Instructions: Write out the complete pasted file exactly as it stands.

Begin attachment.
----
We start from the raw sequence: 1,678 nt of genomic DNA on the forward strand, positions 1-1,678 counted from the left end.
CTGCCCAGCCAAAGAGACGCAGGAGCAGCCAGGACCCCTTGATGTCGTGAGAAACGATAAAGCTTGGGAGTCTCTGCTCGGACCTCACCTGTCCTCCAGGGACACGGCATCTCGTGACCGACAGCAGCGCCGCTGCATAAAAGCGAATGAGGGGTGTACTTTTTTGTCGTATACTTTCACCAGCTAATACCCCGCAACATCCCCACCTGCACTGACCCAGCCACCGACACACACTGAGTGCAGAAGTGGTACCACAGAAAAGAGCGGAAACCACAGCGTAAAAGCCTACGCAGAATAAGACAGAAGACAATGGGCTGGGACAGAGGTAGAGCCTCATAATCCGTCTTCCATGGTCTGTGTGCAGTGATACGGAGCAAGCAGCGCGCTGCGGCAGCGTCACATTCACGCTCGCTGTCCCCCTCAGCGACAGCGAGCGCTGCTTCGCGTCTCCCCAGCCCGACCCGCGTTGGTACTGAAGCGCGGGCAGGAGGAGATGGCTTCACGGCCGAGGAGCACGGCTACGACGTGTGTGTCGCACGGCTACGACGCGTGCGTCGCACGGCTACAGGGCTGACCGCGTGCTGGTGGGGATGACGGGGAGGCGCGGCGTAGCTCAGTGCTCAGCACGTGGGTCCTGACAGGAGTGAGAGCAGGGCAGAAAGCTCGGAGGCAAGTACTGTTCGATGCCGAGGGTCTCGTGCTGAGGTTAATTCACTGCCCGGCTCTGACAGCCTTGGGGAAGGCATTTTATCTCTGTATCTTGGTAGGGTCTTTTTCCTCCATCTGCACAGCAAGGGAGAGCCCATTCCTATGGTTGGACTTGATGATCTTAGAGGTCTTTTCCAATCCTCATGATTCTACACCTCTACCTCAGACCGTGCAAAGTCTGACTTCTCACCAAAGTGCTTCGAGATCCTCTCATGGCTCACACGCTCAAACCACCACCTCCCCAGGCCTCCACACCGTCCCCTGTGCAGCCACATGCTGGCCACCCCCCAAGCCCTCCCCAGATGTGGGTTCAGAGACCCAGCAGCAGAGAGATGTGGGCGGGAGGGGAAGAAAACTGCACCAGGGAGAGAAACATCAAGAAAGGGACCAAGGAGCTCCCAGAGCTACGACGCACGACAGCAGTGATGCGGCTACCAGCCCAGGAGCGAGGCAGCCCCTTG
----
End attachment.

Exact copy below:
We start from the raw sequence: 1,678 nt of genomic DNA on the forward strand, positions 1-1,678 counted from the left end.
CTGCCCAGCCAAAGAGACGCAGGAGCAGCCAGGACCCCTTGATGTCGTGAGAAACGATAAAGCTTGGGAGTCTCTGCTCGGACCTCACCTGTCCTCCAGGGACACGGCATCTCGTGACCGACAGCAGCGCCGCTGCATAAAAGCGAATGAGGGGTGTACTTTTTTGTCGTATACTTTCACCAGCTAATACCCCGCAACATCCCCACCTGCACTGACCCAGCCACCGACACACACTGAGTGCAGAAGTGGTACCACAGAAAAGAGCGGAAACCACAGCGTAAAAGCCTACGCAGAATAAGACAGAAGACAATGGGCTGGGACAGAGGTAGAGCCTCATAATCCGTCTTCCATGGTCTGTGTGCAGTGATACGGAGCAAGCAGCGCGCTGCGGCAGCGTCACATTCACGCTCGCTGTCCCCCTCAGCGACAGCGAGCGCTGCTTCGCGTCTCCCCAGCCCGACCCGCGTTGGTACTGAAGCGCGGGCAGGAGGAGATGGCTTCACGGCCGAGGAGCACGGCTACGACGTGTGTGTCGCACGGCTACGACGCGTGCGTCGCACGGCTACAGGGCTGACCGCGTGCTGGTGGGGATGACGGGGAGGCGCGGCGTAGCTCAGTGCTCAGCACGTGGGTCCTGACAGGAGTGAGAGCAGGGCAGAAAGCTCGGAGGCAAGTACTGTTCGATGCCGAGGGTCTCGTGCTGAGGTTAATTCACTGCCCGGCTCTGACAGCCTTGGGGAAGGCATTTTATCTCTGTATCTTGGTAGGGTCTTTTTCCTCCATCTGCACAGCAAGGGAGAGCCCATTCCTATGGTTGGACTTGATGATCTTAGAGGTCTTTTCCAATCCTCATGATTCTACACCTCTACCTCAGACCGTGCAAAGTCTGACTTCTCACCAAAGTGCTTCGAGATCCTCTCATGGCTCACACGCTCAAACCACCACCTCCCCAGGCCTCCACACCGTCCCCTGTGCAGCCACATGCTGGCCACCCCCCAAGCCCTCCCCAGATGTGGGTTCAGAGACCCAGCAGCAGAGAGATGTGGGCGGGAGGGGAAGAAAACTGCACCAGGGAGAGAAACATCAAGAAAGGGACCAAGGAGCTCCCAGAGCTACGACGCACGACAGCAGTGATGCGGCTACCAGCCCAGGAGCGAGGCAGCCCCTTG